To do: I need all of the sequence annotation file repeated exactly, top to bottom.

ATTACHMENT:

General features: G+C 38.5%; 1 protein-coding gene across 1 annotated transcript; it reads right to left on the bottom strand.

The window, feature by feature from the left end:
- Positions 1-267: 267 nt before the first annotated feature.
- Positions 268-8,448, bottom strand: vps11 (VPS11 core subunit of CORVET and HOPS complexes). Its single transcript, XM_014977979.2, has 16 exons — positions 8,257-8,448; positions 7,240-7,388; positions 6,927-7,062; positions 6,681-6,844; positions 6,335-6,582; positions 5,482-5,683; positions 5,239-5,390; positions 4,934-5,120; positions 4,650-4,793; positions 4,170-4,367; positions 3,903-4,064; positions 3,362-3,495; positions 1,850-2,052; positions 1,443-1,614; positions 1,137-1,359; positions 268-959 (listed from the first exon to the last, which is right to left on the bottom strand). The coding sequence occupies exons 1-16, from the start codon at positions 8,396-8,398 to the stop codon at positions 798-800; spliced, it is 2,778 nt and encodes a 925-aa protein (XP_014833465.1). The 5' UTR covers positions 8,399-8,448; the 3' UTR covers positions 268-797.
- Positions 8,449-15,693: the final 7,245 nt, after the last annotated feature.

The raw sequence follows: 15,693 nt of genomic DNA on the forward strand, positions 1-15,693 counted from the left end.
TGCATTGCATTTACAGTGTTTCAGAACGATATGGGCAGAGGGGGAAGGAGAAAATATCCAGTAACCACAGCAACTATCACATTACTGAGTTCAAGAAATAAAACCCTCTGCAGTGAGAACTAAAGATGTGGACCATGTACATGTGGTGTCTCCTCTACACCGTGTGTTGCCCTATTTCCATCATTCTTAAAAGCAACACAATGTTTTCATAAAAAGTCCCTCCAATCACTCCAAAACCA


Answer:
General features: G+C 38.5%; 1 protein-coding gene across 1 annotated transcript; it reads right to left on the bottom strand.

The window, feature by feature from the left end:
- Positions 1-267: 267 nt before the first annotated feature.
- Positions 268-8,448, bottom strand: vps11 (VPS11 core subunit of CORVET and HOPS complexes). Its single transcript, XM_014977979.2, has 16 exons — positions 8,257-8,448; positions 7,240-7,388; positions 6,927-7,062; positions 6,681-6,844; positions 6,335-6,582; positions 5,482-5,683; positions 5,239-5,390; positions 4,934-5,120; positions 4,650-4,793; positions 4,170-4,367; positions 3,903-4,064; positions 3,362-3,495; positions 1,850-2,052; positions 1,443-1,614; positions 1,137-1,359; positions 268-959 (listed from the first exon to the last, which is right to left on the bottom strand). The coding sequence occupies exons 1-16, from the start codon at positions 8,396-8,398 to the stop codon at positions 798-800; spliced, it is 2,778 nt and encodes a 925-aa protein (XP_014833465.1). The 5' UTR covers positions 8,399-8,448; the 3' UTR covers positions 268-797.
- Positions 8,449-15,693: the final 7,245 nt, after the last annotated feature.

The raw sequence follows: 15,693 nt of genomic DNA on the forward strand, positions 1-15,693 counted from the left end.
TGCATTGCATTTACAGTGTTTCAGAACGATATGGGCAGAGGGGGAAGGAGAAAATATCCAGTAACCACAGCAACTATCACATTACTGAGTTCAAGAAATAAAACCCTCTGCAGTGAGAACTAAAGATGTGGACCATGTACATGTGGTGTCTCCTCTACACCGTGTGTTGCCCTATTTCCATCATTCTTAAAAGCAACACAATGTTTTCATAAAAAGTCCCTCCAATCACTCCAAAACCA